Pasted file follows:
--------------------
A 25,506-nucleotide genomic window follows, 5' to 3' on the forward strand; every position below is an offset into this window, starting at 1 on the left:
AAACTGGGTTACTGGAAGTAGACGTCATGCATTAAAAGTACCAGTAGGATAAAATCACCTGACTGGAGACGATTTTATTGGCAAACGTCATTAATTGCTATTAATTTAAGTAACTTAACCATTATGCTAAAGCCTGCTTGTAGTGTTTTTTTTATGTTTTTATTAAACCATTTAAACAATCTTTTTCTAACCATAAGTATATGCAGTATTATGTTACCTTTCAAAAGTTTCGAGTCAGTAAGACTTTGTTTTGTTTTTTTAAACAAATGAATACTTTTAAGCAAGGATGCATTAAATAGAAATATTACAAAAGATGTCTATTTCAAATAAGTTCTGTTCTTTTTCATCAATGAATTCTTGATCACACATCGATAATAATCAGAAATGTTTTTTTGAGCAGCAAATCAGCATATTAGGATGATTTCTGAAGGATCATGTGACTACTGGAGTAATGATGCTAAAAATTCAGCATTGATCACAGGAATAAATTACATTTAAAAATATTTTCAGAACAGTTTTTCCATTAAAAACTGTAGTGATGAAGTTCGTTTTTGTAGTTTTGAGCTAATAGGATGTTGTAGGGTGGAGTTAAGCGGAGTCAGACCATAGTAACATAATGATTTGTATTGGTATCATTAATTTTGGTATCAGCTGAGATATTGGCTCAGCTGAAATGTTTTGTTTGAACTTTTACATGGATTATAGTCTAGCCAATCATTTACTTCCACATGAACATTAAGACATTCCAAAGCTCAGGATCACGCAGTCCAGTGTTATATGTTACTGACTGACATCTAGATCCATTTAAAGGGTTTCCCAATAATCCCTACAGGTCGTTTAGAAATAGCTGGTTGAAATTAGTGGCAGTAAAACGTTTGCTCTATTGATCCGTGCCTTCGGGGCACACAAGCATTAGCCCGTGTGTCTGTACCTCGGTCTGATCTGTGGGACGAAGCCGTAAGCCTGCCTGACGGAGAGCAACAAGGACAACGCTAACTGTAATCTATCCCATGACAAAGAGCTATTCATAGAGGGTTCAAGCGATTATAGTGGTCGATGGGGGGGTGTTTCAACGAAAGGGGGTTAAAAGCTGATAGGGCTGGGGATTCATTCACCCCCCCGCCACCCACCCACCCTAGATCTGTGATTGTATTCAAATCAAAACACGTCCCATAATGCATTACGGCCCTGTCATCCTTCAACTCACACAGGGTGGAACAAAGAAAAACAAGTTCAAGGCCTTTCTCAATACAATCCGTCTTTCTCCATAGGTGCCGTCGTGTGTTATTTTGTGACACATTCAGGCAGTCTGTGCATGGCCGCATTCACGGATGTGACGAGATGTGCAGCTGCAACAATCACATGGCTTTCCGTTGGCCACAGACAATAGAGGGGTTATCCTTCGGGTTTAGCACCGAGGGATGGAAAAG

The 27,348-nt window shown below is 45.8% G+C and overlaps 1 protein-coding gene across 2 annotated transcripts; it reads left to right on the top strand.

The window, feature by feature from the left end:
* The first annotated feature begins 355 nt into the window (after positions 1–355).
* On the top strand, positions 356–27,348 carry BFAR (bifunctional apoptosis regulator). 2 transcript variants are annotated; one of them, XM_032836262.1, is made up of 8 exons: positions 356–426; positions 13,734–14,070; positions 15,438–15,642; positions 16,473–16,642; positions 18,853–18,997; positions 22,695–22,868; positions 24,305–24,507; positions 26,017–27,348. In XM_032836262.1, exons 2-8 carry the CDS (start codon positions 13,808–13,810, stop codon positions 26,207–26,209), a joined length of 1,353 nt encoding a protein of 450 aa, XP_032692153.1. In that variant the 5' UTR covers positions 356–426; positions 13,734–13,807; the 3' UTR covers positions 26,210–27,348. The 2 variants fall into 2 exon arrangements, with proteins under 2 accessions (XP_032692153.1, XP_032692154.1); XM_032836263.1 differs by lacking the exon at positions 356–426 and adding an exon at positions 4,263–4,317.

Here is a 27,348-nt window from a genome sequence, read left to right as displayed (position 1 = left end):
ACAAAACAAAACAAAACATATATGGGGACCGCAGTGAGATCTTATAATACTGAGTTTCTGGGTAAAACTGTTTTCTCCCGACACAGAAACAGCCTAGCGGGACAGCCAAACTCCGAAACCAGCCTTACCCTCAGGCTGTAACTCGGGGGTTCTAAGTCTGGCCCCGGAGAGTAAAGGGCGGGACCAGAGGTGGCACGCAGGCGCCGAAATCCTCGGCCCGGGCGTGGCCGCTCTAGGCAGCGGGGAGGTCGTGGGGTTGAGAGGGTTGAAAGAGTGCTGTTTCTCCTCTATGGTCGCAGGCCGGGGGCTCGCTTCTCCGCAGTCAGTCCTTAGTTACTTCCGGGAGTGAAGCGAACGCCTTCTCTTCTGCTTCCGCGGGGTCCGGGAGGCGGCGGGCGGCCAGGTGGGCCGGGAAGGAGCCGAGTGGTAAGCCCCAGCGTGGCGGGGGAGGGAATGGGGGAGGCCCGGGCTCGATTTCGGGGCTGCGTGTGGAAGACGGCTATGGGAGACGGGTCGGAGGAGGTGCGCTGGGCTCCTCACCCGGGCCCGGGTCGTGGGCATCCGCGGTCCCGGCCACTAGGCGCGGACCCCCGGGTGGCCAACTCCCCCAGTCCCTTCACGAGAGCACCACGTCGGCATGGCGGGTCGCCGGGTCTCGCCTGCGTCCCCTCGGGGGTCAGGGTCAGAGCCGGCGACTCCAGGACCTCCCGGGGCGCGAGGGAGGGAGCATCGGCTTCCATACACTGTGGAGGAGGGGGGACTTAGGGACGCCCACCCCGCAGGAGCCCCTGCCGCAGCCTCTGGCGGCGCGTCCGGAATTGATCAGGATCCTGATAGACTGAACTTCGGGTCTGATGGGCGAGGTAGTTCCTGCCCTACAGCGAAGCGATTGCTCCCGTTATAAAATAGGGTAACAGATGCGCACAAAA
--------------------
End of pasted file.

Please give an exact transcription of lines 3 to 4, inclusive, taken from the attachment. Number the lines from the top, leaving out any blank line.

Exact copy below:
The 27,348-nt window shown below is 45.8% G+C and overlaps 1 protein-coding gene across 2 annotated transcripts; it reads left to right on the top strand.

The window, feature by feature from the left end: